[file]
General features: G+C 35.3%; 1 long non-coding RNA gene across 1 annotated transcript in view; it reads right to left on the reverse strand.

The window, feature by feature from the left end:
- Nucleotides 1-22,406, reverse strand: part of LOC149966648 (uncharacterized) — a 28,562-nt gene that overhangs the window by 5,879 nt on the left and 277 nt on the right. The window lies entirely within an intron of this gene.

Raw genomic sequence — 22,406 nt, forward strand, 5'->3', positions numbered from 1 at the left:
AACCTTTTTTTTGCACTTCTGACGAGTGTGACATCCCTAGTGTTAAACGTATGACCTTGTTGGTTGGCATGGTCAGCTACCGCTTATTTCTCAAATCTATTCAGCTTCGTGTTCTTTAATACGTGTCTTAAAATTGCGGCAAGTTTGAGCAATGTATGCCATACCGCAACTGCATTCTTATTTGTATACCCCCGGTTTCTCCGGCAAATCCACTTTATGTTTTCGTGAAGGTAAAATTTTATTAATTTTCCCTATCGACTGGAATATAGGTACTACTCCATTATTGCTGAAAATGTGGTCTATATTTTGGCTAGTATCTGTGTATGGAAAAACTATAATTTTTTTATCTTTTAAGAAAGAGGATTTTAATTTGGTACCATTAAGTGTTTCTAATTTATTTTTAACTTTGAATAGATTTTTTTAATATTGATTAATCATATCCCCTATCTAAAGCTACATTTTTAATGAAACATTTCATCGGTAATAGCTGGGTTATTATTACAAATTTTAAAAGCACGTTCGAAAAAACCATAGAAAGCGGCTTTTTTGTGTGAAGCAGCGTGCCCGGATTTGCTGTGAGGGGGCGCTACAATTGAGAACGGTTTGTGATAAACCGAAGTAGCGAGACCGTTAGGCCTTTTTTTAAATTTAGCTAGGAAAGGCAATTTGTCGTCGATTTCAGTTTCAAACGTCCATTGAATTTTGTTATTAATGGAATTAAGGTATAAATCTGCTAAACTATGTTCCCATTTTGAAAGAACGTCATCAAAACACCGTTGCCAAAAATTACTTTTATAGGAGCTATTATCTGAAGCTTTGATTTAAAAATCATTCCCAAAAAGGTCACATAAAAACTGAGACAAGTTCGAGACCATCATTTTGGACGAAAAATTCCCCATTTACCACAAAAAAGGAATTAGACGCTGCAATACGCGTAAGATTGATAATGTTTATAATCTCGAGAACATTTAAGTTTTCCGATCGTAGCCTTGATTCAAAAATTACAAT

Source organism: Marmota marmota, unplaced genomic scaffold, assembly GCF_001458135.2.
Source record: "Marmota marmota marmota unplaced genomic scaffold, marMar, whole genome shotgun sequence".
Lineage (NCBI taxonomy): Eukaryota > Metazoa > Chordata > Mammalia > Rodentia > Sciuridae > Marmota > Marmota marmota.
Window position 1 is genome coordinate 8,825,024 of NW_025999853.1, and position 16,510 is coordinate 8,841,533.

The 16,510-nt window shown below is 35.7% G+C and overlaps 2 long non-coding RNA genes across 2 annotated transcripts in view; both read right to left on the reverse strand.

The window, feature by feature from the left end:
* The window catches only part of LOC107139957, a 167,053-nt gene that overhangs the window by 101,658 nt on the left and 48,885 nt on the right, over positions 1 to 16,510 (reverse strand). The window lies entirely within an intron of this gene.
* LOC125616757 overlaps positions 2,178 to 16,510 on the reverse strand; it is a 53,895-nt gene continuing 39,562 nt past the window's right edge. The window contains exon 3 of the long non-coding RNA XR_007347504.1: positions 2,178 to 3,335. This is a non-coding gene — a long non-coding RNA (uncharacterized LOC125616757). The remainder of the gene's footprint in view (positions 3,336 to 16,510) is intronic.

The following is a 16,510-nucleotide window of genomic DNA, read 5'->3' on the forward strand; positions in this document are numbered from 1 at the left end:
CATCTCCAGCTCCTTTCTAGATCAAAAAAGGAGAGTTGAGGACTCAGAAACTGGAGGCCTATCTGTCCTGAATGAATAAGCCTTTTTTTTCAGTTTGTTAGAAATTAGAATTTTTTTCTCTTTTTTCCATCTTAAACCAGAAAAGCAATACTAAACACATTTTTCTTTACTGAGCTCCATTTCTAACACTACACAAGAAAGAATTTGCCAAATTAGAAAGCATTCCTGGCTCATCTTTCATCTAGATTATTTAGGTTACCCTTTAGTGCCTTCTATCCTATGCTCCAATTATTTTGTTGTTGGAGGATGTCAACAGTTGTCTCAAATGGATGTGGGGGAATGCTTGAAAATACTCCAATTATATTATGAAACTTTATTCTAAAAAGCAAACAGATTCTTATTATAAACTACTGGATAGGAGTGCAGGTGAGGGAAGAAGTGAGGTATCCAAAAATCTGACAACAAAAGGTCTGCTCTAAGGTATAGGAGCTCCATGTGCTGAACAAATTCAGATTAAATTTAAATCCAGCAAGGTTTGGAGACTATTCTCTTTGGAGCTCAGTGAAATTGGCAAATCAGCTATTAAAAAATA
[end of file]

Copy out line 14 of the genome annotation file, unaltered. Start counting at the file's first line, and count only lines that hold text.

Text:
The following is a 16,510-nucleotide window of genomic DNA, read 5'->3' on the forward strand; positions in this document are numbered from 1 at the left end: